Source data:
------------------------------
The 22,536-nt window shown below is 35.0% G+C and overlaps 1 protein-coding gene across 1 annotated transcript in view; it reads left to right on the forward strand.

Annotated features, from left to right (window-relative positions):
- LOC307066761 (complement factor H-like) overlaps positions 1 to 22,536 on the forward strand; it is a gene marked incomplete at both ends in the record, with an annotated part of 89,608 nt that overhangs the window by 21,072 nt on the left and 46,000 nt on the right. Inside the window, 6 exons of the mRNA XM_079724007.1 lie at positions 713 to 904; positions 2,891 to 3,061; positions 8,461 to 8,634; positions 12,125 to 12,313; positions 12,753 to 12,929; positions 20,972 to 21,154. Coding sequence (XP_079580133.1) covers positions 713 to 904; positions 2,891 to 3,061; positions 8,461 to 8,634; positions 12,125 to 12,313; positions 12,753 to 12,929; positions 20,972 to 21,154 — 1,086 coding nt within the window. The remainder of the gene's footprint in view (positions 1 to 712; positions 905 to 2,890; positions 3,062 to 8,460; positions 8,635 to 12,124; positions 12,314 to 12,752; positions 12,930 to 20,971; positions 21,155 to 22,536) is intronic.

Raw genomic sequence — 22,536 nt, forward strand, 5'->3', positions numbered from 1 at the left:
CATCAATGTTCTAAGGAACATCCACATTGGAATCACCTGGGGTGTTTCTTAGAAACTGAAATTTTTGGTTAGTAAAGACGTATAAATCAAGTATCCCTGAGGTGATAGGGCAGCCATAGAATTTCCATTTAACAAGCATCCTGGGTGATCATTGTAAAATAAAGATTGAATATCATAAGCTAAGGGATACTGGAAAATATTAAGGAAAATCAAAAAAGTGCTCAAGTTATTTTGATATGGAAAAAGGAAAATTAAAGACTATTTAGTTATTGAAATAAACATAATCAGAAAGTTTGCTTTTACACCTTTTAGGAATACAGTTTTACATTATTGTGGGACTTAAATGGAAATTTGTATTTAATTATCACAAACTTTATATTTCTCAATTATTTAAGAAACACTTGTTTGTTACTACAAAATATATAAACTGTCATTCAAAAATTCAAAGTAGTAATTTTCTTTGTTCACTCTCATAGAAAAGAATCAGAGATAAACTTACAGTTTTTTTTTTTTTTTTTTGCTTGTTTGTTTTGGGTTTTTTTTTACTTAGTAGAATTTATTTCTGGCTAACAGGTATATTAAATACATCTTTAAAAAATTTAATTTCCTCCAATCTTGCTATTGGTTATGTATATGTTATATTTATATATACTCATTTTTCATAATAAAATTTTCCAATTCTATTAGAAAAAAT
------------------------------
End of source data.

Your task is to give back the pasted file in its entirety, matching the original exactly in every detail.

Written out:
The 22,536-nt window shown below is 35.0% G+C and overlaps 1 protein-coding gene across 1 annotated transcript in view; it reads left to right on the forward strand.

Annotated features, from left to right (window-relative positions):
- LOC307066761 (complement factor H-like) overlaps positions 1 to 22,536 on the forward strand; it is a gene marked incomplete at both ends in the record, with an annotated part of 89,608 nt that overhangs the window by 21,072 nt on the left and 46,000 nt on the right. Inside the window, 6 exons of the mRNA XM_079724007.1 lie at positions 713 to 904; positions 2,891 to 3,061; positions 8,461 to 8,634; positions 12,125 to 12,313; positions 12,753 to 12,929; positions 20,972 to 21,154. Coding sequence (XP_079580133.1) covers positions 713 to 904; positions 2,891 to 3,061; positions 8,461 to 8,634; positions 12,125 to 12,313; positions 12,753 to 12,929; positions 20,972 to 21,154 — 1,086 coding nt within the window. The remainder of the gene's footprint in view (positions 1 to 712; positions 905 to 2,890; positions 3,062 to 8,460; positions 8,635 to 12,124; positions 12,314 to 12,752; positions 12,930 to 20,971; positions 21,155 to 22,536) is intronic.

Raw genomic sequence — 22,536 nt, forward strand, 5'->3', positions numbered from 1 at the left:
CATCAATGTTCTAAGGAACATCCACATTGGAATCACCTGGGGTGTTTCTTAGAAACTGAAATTTTTGGTTAGTAAAGACGTATAAATCAAGTATCCCTGAGGTGATAGGGCAGCCATAGAATTTCCATTTAACAAGCATCCTGGGTGATCATTGTAAAATAAAGATTGAATATCATAAGCTAAGGGATACTGGAAAATATTAAGGAAAATCAAAAAAGTGCTCAAGTTATTTTGATATGGAAAAAGGAAAATTAAAGACTATTTAGTTATTGAAATAAACATAATCAGAAAGTTTGCTTTTACACCTTTTAGGAATACAGTTTTACATTATTGTGGGACTTAAATGGAAATTTGTATTTAATTATCACAAACTTTATATTTCTCAATTATTTAAGAAACACTTGTTTGTTACTACAAAATATATAAACTGTCATTCAAAAATTCAAAGTAGTAATTTTCTTTGTTCACTCTCATAGAAAAGAATCAGAGATAAACTTACAGTTTTTTTTTTTTTTTTTTGCTTGTTTGTTTTGGGTTTTTTTTTACTTAGTAGAATTTATTTCTGGCTAACAGGTATATTAAATACATCTTTAAAAAATTTAATTTCCTCCAATCTTGCTATTGGTTATGTATATGTTATATTTATATATACTCATTTTTCATAATAAAATTTTCCAATTCTATTAGAAAAAAT